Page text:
You’ll need a clearer understanding of what you want to achieve in order to choose the best-distributed order management solution. When it comes to selecting the system that is best for you, your organisation, and your future growth, there are a few crucial questions and components to consider. It entails following a set of well-defined steps.
1. Establish Goals and Priorities
This is something that needs to be discussed within your company. Take the time to figure out what you want your new system to accomplish. Include every department in your corporate structure, and don’t forget to talk to your suppliers about your expectations and ambitions. To choose the distributed order management system that best meets your demands, you must have a clear focus.
By asking as many questions as possible, you will have a much clearer image of your requirements, as opposed to features and services that are only great to have. Think about how you’d respond to the following questions:
In terms of inventories, what are your success metrics? Do you want to lower your inventory carrying costs, produce more accurate inventory counts, or increase inventory turnover? The more specific your objectives are, the easier it will be to select the best DOM.
What are your expansion plans? You’ll want to pick a tool that will help you keep on track with your goals and manage them more effectively.
What percentage of your sales are seasonal? The presence of peak and off-peak periods can have a significant impact on stock management. If your company relies on seasonal sales, make sure your inventory management software can handle it.
2. Request for Proposal
You’ll need a vendor for your distributed order management system, and you can streamline the selection process by writing a proposal. That’s because it’ll include both the main features you’re looking for and the technical requirements you’ll require. The following are important components to mention in your proposal:
- SKUs for order volumes
- The vendor landscape you have now
- You’re presently using the following software, hardware, and networks:
- A timeline for the acquisition of systems
- A detailed description of your training method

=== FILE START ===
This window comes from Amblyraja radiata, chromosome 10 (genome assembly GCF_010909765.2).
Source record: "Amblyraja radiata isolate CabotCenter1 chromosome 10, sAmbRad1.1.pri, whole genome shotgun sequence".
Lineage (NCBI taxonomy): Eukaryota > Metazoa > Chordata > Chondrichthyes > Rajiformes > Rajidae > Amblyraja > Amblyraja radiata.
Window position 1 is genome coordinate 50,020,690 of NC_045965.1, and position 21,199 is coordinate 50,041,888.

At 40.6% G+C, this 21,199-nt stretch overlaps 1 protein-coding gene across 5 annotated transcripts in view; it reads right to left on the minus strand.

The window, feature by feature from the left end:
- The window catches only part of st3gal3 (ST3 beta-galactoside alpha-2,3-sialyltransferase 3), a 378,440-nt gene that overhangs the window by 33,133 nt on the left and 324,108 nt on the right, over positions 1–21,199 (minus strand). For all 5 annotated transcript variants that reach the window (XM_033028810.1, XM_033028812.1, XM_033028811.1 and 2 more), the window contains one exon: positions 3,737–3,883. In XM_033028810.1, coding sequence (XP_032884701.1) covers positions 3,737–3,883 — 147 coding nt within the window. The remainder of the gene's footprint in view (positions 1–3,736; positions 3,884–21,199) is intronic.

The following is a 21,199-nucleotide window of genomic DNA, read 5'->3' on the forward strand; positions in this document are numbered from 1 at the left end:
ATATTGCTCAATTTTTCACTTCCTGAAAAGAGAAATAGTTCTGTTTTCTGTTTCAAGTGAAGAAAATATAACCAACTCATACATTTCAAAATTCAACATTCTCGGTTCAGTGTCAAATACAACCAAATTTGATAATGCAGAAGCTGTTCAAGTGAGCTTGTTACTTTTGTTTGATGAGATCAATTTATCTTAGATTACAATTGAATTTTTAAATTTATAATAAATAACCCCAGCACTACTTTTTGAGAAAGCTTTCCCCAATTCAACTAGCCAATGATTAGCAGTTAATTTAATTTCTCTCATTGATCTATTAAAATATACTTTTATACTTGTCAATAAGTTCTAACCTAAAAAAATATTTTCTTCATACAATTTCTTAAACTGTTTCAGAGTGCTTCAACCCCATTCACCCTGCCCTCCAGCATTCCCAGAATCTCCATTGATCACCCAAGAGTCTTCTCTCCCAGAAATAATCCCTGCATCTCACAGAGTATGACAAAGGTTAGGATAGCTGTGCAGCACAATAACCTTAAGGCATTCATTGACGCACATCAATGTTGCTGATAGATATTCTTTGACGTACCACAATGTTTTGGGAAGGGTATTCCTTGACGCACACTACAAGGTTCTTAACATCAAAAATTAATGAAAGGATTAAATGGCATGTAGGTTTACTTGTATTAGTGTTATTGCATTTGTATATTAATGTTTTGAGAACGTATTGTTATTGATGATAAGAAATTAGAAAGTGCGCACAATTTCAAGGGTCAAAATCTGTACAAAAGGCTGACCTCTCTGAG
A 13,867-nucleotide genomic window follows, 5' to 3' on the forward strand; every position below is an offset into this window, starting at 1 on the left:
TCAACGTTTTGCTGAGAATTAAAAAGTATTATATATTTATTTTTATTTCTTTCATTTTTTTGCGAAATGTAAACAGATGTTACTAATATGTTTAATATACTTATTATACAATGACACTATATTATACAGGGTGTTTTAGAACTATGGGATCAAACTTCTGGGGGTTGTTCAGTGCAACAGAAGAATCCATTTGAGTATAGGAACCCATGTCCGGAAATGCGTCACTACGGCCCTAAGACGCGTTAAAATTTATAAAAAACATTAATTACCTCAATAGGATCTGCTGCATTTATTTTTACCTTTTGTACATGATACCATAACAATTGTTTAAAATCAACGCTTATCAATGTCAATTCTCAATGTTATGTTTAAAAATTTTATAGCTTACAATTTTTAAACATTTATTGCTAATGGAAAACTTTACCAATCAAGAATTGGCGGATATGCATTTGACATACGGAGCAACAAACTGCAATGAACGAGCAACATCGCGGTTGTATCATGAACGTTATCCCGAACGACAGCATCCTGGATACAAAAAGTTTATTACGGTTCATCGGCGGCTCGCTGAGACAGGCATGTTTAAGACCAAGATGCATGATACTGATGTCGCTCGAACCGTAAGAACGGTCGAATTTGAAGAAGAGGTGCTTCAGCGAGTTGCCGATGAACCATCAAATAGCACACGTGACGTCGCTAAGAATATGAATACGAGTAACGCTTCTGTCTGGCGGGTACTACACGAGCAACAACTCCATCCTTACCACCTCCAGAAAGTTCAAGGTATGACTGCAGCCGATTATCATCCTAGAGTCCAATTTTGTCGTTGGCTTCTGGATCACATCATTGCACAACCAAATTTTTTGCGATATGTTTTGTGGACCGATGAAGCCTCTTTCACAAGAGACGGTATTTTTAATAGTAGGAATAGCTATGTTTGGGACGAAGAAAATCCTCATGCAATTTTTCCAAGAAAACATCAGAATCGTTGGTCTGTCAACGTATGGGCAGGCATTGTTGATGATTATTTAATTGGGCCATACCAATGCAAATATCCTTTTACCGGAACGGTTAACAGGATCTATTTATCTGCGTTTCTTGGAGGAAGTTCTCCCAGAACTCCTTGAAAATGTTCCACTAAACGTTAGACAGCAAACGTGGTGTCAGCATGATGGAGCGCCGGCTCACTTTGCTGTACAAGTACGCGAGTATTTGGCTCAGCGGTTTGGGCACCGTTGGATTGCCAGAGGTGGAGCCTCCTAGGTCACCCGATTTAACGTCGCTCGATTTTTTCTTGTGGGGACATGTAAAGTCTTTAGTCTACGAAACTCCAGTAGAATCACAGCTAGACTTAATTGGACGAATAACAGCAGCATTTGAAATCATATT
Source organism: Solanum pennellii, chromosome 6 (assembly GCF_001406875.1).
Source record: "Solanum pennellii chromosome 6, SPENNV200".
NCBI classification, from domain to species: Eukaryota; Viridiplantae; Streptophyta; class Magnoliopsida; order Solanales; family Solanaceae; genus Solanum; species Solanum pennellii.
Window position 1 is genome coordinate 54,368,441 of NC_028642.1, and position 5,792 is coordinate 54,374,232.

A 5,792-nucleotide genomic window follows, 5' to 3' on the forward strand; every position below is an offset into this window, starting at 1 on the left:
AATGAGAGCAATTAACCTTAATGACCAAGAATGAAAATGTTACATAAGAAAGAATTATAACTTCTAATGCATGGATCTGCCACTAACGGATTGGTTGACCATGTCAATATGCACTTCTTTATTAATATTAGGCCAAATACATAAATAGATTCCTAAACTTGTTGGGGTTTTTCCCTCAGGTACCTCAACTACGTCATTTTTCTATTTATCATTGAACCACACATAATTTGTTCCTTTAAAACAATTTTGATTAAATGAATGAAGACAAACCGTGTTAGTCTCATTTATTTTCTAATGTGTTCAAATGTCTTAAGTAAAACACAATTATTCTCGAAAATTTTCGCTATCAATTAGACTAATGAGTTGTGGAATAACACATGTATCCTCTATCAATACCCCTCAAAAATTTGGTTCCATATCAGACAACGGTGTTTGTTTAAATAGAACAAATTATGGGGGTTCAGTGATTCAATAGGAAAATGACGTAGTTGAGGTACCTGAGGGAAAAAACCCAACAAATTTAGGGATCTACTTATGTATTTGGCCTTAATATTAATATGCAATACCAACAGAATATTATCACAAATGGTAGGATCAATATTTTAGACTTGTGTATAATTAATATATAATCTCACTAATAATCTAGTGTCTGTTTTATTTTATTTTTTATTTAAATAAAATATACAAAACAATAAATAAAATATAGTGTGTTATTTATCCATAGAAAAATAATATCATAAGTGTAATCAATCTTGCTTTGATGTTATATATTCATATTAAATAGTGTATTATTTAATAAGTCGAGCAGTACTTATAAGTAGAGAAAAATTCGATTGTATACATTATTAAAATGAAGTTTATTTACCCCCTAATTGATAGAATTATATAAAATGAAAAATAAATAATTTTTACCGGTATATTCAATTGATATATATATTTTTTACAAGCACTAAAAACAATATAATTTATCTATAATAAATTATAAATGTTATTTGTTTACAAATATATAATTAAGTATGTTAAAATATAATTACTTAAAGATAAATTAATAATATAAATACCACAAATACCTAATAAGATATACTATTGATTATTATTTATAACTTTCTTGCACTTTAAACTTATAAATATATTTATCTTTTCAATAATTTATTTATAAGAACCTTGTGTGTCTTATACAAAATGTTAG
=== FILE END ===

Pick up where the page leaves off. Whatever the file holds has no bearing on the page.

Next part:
This will provide technical specs to both you and your DOM provider, allowing you to rapidly assess if they can meet your requirements.
3. Do Your Homework
If you have a better understanding of the essential characteristics and limits of the various systems, you will be more satisfied with your final system selection. Find a range of DOM providers and talk to them about their systems.
It’s usually a good idea to use trials and demos of the systems you’ve reduced down at this point. This allows you to assess the ease of use and practicality of training on a new system in a far more efficient manner. Checking user reviews on sites like GetApp, G2, and Capterra is also a good idea, since this will provide you a much more unbiased perspective of the products.
It’s also worth noting that ecommerce systems like Shopify and BigCommerce include integrated product reviews. These review sections can be a great source of neutral and useful information.
4. Go Over Everything Again
Finding a solution that will always meet 100 percent of your requirements is difficult. In certain situations, you’ll need to make trade-offs to guarantee that the things you don’t have aren’t a hindrance.
Make sure you have the features and services you need to keep your company running properly. However, don’t judge inventory management software just on its own merits. Make sure your system vendor is a suitable fit for your company’s image.
Following these steps will make it easy to locate your distributed order management system. Consider as many other factors as possible to get a clear image of your particular requirements as well as what you can live without.
It’s time to ask the tougher questions now that you’ve cut down your final list of suitable software.
- Is it true that you’ll be able to automate manual tasks with this system? One of the most important aspects to emphasise in order to save time and money is automation.
- Is it possible to manage your sales across numerous channels, as well as multiple currencies and geographical areas, with this system?
- Does it provide the necessary assistance for businesses who have many warehouse locations?
- Is it feasible to forecast using reporting? For shops who are anticipating change in their industry, this will be a critical element.
- Do they have the resources to support third-party integration across the supply chain ecosystem? This should contain a dependable warehouse management system as well as accounting and fulfilment.
- Are there any new features added to the system on a regular basis?
Distributed Order Management has the potential to alter a company. Make sure you’re not relying on a legacy OMS that’s out of date. Examine the capabilities of modern solutions, and your company will be more equipped to improve the client experience.